Soapbox

Why tying counties’ hands on contracts will cost taxpayers

Margaret Symon rocks a toddler at the Sacramento Crisis Nursery, which gets partial funding from Sacramento’s First 5 commission.
Margaret Symon rocks a toddler at the Sacramento Crisis Nursery, which gets partial funding from Sacramento’s First 5 commission. Sacramento Bee file

A bill in the Legislature would put a stranglehold on California counties’ ability to provide cost-effective services to residents who need them most.

Assembly Bill 1250 – authored by Reginald Jones-Sawyer, D-Los Angeles, and sponsored by two labor unions, SEIU and AFSCME – is scheduled to be heard Wednesday by the Senate Governance and Finance Committee. It would handcuff counties and keep them from contracting with community-based organizations, nonprofits and local businesses.

The clear intent of AB 1250 is to prohibit contracting. It imposes severe restrictions and red tape on counties. It also requires community groups, nonprofits and local businesses to disclose personal information about employees and officers. This raises significant privacy concerns and will deter the private sector from providing services.

This will result in unnecessary gaps and delays in services, including safe havens and counseling for children who are victims of sex trafficking; 911 emergency dispatch and disaster response; homeless outreach and case management; newborn home visits; and foster care and adoption.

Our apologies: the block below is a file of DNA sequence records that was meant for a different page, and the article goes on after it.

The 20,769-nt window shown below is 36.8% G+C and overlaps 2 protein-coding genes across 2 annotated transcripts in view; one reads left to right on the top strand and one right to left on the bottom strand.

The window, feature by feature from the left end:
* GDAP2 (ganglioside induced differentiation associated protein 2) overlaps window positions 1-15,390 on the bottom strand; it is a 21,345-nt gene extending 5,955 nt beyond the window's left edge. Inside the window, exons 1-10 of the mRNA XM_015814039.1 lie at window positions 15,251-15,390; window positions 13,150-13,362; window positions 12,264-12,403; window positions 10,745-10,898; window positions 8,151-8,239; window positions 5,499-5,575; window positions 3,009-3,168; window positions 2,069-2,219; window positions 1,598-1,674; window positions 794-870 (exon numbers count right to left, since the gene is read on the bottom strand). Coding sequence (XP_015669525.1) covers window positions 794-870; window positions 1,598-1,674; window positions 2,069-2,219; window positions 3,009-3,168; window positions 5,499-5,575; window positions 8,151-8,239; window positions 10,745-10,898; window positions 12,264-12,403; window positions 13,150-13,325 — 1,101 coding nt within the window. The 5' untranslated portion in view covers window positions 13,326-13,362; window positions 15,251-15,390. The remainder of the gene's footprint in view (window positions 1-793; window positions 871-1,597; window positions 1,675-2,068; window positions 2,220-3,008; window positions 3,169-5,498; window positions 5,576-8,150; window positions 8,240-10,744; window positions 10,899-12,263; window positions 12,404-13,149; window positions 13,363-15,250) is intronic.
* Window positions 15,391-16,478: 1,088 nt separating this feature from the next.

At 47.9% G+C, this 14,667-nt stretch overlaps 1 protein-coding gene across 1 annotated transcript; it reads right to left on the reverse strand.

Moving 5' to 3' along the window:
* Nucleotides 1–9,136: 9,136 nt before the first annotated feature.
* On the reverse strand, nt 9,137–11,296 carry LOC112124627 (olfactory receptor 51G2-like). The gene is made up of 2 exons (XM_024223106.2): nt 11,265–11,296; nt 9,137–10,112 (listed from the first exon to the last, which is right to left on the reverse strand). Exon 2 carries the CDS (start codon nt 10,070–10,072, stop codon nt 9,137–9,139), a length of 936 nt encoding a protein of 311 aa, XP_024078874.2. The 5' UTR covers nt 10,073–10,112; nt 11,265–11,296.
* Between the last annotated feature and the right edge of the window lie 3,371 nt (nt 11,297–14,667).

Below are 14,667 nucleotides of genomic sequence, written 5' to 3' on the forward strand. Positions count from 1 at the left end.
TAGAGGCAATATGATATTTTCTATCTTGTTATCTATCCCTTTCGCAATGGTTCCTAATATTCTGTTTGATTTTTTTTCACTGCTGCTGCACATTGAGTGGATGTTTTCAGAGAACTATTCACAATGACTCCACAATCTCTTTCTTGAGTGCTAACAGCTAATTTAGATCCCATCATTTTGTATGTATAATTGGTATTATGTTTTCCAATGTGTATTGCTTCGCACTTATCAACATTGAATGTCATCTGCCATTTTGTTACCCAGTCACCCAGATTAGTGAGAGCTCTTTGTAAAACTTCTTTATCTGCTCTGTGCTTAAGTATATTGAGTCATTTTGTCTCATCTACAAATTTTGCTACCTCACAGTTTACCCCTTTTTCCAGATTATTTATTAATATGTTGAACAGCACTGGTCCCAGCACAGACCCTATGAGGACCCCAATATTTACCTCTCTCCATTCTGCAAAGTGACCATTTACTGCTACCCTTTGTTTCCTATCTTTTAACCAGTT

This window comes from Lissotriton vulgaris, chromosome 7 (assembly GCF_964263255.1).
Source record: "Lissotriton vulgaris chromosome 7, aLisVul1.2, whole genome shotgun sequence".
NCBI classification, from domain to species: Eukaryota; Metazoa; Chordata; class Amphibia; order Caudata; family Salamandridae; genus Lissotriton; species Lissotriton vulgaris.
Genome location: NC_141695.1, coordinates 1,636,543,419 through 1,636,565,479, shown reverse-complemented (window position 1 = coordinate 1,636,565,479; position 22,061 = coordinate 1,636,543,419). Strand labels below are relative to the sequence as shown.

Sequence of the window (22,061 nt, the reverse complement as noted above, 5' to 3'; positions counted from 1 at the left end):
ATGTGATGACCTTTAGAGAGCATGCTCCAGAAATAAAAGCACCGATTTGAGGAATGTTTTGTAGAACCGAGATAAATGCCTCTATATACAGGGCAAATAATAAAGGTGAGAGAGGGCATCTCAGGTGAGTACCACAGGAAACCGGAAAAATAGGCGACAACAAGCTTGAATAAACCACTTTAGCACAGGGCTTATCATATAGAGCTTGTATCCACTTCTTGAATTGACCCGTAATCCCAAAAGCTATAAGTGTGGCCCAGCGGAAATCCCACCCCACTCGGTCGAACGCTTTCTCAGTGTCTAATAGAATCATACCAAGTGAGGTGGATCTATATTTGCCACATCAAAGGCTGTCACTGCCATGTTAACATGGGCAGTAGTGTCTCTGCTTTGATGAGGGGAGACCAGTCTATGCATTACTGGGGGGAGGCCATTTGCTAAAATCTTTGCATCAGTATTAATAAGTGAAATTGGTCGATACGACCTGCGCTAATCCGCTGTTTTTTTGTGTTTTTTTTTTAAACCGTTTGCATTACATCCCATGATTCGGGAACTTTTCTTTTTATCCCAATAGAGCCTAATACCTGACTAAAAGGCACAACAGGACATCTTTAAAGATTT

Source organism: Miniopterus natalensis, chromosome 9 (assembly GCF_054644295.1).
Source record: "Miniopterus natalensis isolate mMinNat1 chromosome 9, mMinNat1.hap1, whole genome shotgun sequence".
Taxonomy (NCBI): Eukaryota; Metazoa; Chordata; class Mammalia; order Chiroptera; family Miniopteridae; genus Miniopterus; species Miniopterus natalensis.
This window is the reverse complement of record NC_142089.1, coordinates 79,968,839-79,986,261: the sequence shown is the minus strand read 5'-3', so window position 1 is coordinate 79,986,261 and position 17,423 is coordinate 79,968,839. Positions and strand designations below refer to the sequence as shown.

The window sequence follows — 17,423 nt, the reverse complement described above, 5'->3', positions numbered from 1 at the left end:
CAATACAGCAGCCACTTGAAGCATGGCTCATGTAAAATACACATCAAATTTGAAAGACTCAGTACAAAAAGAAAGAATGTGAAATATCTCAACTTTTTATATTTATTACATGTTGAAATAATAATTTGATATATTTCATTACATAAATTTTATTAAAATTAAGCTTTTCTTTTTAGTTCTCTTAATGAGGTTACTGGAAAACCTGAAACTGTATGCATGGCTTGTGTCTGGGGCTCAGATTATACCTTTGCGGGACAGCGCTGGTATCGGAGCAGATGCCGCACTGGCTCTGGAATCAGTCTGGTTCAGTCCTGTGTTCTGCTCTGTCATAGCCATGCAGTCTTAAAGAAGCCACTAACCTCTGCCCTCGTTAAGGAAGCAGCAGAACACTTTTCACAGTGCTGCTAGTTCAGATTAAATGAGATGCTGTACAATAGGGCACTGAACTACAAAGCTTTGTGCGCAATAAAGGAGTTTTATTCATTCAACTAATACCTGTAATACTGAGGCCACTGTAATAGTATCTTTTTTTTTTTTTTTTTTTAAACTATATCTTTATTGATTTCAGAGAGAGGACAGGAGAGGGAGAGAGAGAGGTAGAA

The bill’s sponsors want to force all services to be provided directly by counties so that they will increase full-time staff. But restricting counties from providing services in the most cost-effective manner will increase the bill for taxpayers and reduce funding for other services.

Counties strongly oppose this legislation, joined by nearly 200 community and faith-based organizations, and public safety, public health, mental health and social services advocates.

There is no legitimate policy problem that AB 1250 seeks to address. This a political power play at the expense of essential services for our most vulnerable.

Leticia Perez, a Kern County supervisor, is first vice president of the California State Association of Counties and can be contacted at district5@co.kern.ca.us. Moira Kenney is executive director of the First 5 Association of California and can be contacted at moira@first5association.org.

  Comments